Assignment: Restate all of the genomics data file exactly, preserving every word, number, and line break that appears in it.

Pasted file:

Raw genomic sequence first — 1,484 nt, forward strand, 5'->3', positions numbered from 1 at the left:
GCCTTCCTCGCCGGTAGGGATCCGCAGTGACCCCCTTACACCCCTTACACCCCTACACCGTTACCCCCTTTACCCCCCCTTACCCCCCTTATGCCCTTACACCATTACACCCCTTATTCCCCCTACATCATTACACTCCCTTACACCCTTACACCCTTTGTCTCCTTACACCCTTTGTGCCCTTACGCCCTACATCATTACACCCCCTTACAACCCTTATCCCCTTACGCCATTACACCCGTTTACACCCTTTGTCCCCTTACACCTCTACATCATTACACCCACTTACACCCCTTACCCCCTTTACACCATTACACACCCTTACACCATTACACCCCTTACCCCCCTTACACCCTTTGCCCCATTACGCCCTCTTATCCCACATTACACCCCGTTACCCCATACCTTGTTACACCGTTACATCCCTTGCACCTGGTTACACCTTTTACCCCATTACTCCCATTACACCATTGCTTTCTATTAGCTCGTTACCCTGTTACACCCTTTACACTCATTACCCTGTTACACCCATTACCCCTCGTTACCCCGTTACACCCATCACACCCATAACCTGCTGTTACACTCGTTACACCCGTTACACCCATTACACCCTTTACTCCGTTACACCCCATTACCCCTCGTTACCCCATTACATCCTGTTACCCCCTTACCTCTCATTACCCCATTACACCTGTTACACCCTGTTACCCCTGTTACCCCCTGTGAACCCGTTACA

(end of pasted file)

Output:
Raw genomic sequence first — 1,484 nt, forward strand, 5'->3', positions numbered from 1 at the left:
GCCTTCCTCGCCGGTAGGGATCCGCAGTGACCCCCTTACACCCCTTACACCCCTACACCGTTACCCCCTTTACCCCCCCTTACCCCCCTTATGCCCTTACACCATTACACCCCTTATTCCCCCTACATCATTACACTCCCTTACACCCTTACACCCTTTGTCTCCTTACACCCTTTGTGCCCTTACGCCCTACATCATTACACCCCCTTACAACCCTTATCCCCTTACGCCATTACACCCGTTTACACCCTTTGTCCCCTTACACCTCTACATCATTACACCCACTTACACCCCTTACCCCCTTTACACCATTACACACCCTTACACCATTACACCCCTTACCCCCCTTACACCCTTTGCCCCATTACGCCCTCTTATCCCACATTACACCCCGTTACCCCATACCTTGTTACACCGTTACATCCCTTGCACCTGGTTACACCTTTTACCCCATTACTCCCATTACACCATTGCTTTCTATTAGCTCGTTACCCTGTTACACCCTTTACACTCATTACCCTGTTACACCCATTACCCCTCGTTACCCCGTTACACCCATCACACCCATAACCTGCTGTTACACTCGTTACACCCGTTACACCCATTACACCCTTTACTCCGTTACACCCCATTACCCCTCGTTACCCCATTACATCCTGTTACCCCCTTACCTCTCATTACCCCATTACACCTGTTACACCCTGTTACCCCTGTTACCCCCTGTGAACCCGTTACA